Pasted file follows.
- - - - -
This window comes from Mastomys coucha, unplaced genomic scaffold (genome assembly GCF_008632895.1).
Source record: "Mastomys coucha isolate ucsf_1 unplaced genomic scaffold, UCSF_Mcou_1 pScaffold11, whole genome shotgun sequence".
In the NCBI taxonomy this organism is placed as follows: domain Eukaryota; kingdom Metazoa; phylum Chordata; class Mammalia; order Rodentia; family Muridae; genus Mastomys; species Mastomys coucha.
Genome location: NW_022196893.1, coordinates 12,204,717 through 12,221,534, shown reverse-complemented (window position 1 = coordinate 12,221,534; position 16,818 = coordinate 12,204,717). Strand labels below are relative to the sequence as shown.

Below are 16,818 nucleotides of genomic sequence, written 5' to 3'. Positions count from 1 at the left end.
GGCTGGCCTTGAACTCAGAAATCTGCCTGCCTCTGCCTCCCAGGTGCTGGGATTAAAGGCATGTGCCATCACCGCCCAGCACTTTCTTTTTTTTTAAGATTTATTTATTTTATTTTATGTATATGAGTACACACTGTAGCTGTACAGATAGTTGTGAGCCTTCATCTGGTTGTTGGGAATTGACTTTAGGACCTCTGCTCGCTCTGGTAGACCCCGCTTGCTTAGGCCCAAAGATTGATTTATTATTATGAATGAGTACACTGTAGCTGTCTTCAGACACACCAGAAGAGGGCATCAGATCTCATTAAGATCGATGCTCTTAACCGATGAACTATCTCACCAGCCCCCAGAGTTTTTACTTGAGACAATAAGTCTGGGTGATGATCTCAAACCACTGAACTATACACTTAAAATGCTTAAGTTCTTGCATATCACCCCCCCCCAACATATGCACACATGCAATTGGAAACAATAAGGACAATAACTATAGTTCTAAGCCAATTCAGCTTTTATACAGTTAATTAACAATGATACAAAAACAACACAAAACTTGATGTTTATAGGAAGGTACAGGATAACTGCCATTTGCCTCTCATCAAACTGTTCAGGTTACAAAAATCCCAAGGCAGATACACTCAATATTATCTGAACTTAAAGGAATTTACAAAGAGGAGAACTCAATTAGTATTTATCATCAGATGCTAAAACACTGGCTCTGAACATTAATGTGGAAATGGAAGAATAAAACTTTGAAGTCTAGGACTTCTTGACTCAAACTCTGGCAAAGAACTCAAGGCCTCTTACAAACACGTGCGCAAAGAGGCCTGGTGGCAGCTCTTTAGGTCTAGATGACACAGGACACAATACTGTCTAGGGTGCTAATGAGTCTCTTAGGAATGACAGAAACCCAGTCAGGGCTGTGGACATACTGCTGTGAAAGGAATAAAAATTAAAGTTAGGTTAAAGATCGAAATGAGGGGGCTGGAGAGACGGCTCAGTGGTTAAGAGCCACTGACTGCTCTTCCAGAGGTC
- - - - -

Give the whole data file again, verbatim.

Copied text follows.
This window comes from Mastomys coucha, unplaced genomic scaffold (genome assembly GCF_008632895.1).
Source record: "Mastomys coucha isolate ucsf_1 unplaced genomic scaffold, UCSF_Mcou_1 pScaffold11, whole genome shotgun sequence".
In the NCBI taxonomy this organism is placed as follows: domain Eukaryota; kingdom Metazoa; phylum Chordata; class Mammalia; order Rodentia; family Muridae; genus Mastomys; species Mastomys coucha.
Genome location: NW_022196893.1, coordinates 12,204,717 through 12,221,534, shown reverse-complemented (window position 1 = coordinate 12,221,534; position 16,818 = coordinate 12,204,717). Strand labels below are relative to the sequence as shown.

Below are 16,818 nucleotides of genomic sequence, written 5' to 3'. Positions count from 1 at the left end.
GGCTGGCCTTGAACTCAGAAATCTGCCTGCCTCTGCCTCCCAGGTGCTGGGATTAAAGGCATGTGCCATCACCGCCCAGCACTTTCTTTTTTTTTAAGATTTATTTATTTTATTTTATGTATATGAGTACACACTGTAGCTGTACAGATAGTTGTGAGCCTTCATCTGGTTGTTGGGAATTGACTTTAGGACCTCTGCTCGCTCTGGTAGACCCCGCTTGCTTAGGCCCAAAGATTGATTTATTATTATGAATGAGTACACTGTAGCTGTCTTCAGACACACCAGAAGAGGGCATCAGATCTCATTAAGATCGATGCTCTTAACCGATGAACTATCTCACCAGCCCCCAGAGTTTTTACTTGAGACAATAAGTCTGGGTGATGATCTCAAACCACTGAACTATACACTTAAAATGCTTAAGTTCTTGCATATCACCCCCCCCCAACATATGCACACATGCAATTGGAAACAATAAGGACAATAACTATAGTTCTAAGCCAATTCAGCTTTTATACAGTTAATTAACAATGATACAAAAACAACACAAAACTTGATGTTTATAGGAAGGTACAGGATAACTGCCATTTGCCTCTCATCAAACTGTTCAGGTTACAAAAATCCCAAGGCAGATACACTCAATATTATCTGAACTTAAAGGAATTTACAAAGAGGAGAACTCAATTAGTATTTATCATCAGATGCTAAAACACTGGCTCTGAACATTAATGTGGAAATGGAAGAATAAAACTTTGAAGTCTAGGACTTCTTGACTCAAACTCTGGCAAAGAACTCAAGGCCTCTTACAAACACGTGCGCAAAGAGGCCTGGTGGCAGCTCTTTAGGTCTAGATGACACAGGACACAATACTGTCTAGGGTGCTAATGAGTCTCTTAGGAATGACAGAAACCCAGTCAGGGCTGTGGACATACTGCTGTGAAAGGAATAAAAATTAAAGTTAGGTTAAAGATCGAAATGAGGGGGCTGGAGAGACGGCTCAGTGGTTAAGAGCCACTGACTGCTCTTCCAGAGGTC